Friday, 16 May 2008

Costing longterm data preservation

One of the great problems about long term data archiving is sustainability, ie the costs of being able to maintain it into the future, simply because the technology is new and no one really knows.

Jisc have recently published a report that attempts to quantify the costs, and cerainly the costs look fair, with the idea of it needs around 2.5 to 4 FTE staff to keep a service going and that the hardware and storage costs are not amazing.

The staffing level is probably about right, that's also around the same number of staff that used to run the old UK Mirror Service, which was also a big repository and database to tell you where everything was (sounds familiar?).

The hardware costs are probably wrong however, as they've forgotten about resilience.

Most institutional repositories are exactly that - a single instance at a single institution. While there are undoubtably steps taken to maintain the integrity of the data there's no real attempt at resilience. And resilience is important. Even if your servers are clustered, if they're in the same building and the building burns down, you are basically stuffed. And remember with a large multi terabyte repository conventional backup to tape isn't that attractive as most of the data is unchanging, it only grows in quantity which makes the backups increasingly slow.

Boxes such as Sun's Honeycomb get around this by storing multiple instances in an array of disks - think bitorrent in a box - but that immediately throws away resilience.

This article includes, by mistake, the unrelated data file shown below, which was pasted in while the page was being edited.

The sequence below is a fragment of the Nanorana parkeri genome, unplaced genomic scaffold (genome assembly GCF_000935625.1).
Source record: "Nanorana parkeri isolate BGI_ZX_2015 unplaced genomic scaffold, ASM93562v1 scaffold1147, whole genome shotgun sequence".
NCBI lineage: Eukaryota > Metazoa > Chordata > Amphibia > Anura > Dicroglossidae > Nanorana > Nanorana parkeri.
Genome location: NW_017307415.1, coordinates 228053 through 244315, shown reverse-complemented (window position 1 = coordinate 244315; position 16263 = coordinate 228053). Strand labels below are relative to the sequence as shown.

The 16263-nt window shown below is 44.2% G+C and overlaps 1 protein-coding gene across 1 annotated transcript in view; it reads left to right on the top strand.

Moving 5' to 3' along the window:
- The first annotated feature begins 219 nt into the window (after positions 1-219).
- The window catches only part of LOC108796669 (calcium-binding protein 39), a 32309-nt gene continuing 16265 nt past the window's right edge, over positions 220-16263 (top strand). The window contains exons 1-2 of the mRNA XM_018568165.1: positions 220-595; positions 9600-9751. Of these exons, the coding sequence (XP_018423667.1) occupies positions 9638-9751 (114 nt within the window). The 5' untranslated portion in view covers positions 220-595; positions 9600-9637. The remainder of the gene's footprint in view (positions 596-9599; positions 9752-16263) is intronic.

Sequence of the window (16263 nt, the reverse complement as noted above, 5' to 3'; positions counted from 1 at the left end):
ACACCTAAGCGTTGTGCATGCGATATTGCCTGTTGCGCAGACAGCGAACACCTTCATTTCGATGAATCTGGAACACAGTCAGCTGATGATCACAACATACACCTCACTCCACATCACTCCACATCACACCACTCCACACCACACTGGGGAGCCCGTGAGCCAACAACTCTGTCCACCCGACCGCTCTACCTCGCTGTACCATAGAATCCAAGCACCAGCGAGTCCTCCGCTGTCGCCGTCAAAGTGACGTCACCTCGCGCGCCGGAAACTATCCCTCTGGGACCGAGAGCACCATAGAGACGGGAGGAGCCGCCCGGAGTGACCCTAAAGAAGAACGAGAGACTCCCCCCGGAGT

At the old UK mirror service we had one set of servers at UKC and another at Lancaster and replicated between them. We never backed up the data, reckoning it was unlikely that both sets of servers would be lost at the same time, and that if it did, we could repull all the data again. We later added a third node at Reading and that increased the reslience even more.

But we always had funding rows about doing this. Duplication of hardware - even if a lot of it was pretty cheap commodity hardware - duplication of effort - the need to keep people on each site to deal with local hardware failures - yet we always had 99% uptime.

Doing it that way provided good disaster recovery, and simultaeneously good service. If institutions were to peer, ie I put a box in your machine room and you put a box in mine, the extra staffing costs are probably pretty minimal, hardware is cheap, and you're not paying for backup. It's probably not cost neutral, but it's probably close...

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